Prof. Achebe reiterated the same theme very briefly in There was a Country, but it appears that key players in Nigerian politics either have not read Achebe’s works or merely read through them for reading sake without seriously engaging and internalising the serious points he raised therein considering that the quality of leadership has grown progressively worse since Achebe’s books were published.
I suspect that amongst those occupying top political positions at the moment President Buhari is not the only one that does not read, as the loquacious Rotimi Amaechi unwittingly revealed in a video footage that went viral last year or so. On the contrary one can safely bet that from the President through the top leadership of the three arms of government down to the local government level none of them have read from cover to cover any great book on political philosophy and leadership written by transformational leaders such as Dr. Nnamdi Azikiwe, Chief Obafemi Awolowo, Julius Nyerere and Lee Kuan Yew.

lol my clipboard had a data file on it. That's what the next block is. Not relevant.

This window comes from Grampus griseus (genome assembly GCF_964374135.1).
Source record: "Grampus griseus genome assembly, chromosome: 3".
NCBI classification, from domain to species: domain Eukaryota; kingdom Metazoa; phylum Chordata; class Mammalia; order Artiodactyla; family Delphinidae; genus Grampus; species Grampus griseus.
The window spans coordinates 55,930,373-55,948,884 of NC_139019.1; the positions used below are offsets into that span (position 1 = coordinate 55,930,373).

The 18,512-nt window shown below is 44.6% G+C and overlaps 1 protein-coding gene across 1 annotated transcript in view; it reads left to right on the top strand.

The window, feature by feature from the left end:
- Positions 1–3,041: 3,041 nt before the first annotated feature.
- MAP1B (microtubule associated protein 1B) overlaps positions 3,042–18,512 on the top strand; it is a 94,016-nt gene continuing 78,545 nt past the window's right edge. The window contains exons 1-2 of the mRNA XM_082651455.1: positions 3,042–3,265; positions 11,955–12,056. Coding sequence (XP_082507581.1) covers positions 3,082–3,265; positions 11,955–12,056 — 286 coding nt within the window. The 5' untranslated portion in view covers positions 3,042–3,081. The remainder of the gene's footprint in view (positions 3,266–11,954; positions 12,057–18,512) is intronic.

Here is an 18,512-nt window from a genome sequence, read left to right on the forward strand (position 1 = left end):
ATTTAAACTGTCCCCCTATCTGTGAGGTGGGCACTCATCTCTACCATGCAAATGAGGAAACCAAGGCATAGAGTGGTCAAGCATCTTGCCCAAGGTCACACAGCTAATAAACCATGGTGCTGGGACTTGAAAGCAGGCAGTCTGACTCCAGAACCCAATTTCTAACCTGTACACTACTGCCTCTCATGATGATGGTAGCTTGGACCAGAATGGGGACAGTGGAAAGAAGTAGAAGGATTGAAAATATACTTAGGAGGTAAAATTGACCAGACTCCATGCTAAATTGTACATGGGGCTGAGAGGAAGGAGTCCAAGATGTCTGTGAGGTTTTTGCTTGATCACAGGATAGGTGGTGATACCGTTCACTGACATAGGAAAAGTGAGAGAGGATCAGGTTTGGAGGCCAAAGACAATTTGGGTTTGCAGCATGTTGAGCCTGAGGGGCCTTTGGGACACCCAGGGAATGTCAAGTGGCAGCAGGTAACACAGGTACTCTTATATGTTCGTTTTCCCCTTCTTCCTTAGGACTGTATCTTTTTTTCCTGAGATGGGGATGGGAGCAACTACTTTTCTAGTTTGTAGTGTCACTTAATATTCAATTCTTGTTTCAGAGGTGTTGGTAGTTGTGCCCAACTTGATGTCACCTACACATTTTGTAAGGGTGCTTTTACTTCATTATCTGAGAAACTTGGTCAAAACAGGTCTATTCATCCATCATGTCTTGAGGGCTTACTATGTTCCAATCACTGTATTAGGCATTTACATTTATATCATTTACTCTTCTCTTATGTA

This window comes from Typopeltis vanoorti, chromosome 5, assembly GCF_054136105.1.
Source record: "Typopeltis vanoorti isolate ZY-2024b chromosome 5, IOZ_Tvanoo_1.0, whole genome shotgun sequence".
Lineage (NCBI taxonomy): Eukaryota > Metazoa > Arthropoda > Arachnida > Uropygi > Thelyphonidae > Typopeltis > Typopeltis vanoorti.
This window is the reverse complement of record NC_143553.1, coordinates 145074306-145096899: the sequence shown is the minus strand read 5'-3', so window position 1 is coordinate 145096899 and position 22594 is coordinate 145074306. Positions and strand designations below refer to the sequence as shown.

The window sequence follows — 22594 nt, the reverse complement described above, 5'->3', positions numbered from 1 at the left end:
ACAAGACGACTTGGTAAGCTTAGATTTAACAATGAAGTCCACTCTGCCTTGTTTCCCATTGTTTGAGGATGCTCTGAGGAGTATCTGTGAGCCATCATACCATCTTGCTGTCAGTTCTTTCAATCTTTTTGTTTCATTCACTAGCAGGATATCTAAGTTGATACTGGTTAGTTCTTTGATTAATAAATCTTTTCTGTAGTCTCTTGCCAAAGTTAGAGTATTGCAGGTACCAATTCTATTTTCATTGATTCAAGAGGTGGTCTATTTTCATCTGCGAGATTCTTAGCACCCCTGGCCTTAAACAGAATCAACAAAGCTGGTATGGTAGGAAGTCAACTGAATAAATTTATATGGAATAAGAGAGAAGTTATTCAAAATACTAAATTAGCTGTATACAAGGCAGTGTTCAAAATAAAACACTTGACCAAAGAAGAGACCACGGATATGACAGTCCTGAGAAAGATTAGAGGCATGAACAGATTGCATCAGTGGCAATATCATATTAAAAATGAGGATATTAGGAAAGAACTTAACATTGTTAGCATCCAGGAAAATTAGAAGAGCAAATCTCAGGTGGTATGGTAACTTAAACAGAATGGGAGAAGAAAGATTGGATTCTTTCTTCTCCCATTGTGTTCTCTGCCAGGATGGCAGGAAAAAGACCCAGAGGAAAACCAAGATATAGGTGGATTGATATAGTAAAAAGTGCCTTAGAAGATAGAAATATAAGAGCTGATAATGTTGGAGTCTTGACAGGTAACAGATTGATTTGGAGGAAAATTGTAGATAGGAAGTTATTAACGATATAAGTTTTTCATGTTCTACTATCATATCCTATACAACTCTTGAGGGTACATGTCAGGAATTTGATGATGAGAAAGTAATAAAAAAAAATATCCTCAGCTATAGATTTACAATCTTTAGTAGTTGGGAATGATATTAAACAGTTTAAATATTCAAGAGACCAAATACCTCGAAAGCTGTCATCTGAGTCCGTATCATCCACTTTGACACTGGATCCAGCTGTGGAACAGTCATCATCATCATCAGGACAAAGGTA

In other words, at the highest levels of governance Nigeria is ruled by men (and few women) whose minds are bereft of deep knowledge and wisdom derivable from great literature, of relevant pragmatic ideas, policies and efficient implementation strategies that can transform the country from the poverty capital of the world into Africa’s version of Japan or the United States.